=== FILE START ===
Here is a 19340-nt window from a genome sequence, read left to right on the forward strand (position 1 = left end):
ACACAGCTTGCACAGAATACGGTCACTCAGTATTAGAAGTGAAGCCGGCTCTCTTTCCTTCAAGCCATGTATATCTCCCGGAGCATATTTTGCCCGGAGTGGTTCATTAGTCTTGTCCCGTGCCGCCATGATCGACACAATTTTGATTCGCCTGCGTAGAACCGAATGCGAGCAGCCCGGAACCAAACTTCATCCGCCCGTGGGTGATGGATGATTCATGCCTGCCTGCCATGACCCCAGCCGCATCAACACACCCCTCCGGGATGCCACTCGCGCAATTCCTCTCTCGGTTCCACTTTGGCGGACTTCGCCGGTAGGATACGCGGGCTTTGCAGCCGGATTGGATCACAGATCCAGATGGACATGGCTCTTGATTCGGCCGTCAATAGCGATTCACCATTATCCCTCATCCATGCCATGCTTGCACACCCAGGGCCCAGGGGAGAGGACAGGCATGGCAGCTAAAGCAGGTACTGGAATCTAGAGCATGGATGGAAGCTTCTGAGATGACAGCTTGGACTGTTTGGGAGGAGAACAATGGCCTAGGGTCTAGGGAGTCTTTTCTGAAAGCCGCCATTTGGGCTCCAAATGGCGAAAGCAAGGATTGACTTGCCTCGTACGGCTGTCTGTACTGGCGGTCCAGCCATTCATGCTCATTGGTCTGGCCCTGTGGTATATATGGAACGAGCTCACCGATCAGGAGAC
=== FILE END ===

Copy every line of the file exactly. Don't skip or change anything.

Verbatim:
Here is a 19340-nt window from a genome sequence, read left to right on the forward strand (position 1 = left end):
ACACAGCTTGCACAGAATACGGTCACTCAGTATTAGAAGTGAAGCCGGCTCTCTTTCCTTCAAGCCATGTATATCTCCCGGAGCATATTTTGCCCGGAGTGGTTCATTAGTCTTGTCCCGTGCCGCCATGATCGACACAATTTTGATTCGCCTGCGTAGAACCGAATGCGAGCAGCCCGGAACCAAACTTCATCCGCCCGTGGGTGATGGATGATTCATGCCTGCCTGCCATGACCCCAGCCGCATCAACACACCCCTCCGGGATGCCACTCGCGCAATTCCTCTCTCGGTTCCACTTTGGCGGACTTCGCCGGTAGGATACGCGGGCTTTGCAGCCGGATTGGATCACAGATCCAGATGGACATGGCTCTTGATTCGGCCGTCAATAGCGATTCACCATTATCCCTCATCCATGCCATGCTTGCACACCCAGGGCCCAGGGGAGAGGACAGGCATGGCAGCTAAAGCAGGTACTGGAATCTAGAGCATGGATGGAAGCTTCTGAGATGACAGCTTGGACTGTTTGGGAGGAGAACAATGGCCTAGGGTCTAGGGAGTCTTTTCTGAAAGCCGCCATTTGGGCTCCAAATGGCGAAAGCAAGGATTGACTTGCCTCGTACGGCTGTCTGTACTGGCGGTCCAGCCATTCATGCTCATTGGTCTGGCCCTGTGGTATATATGGAACGAGCTCACCGATCAGGAGAC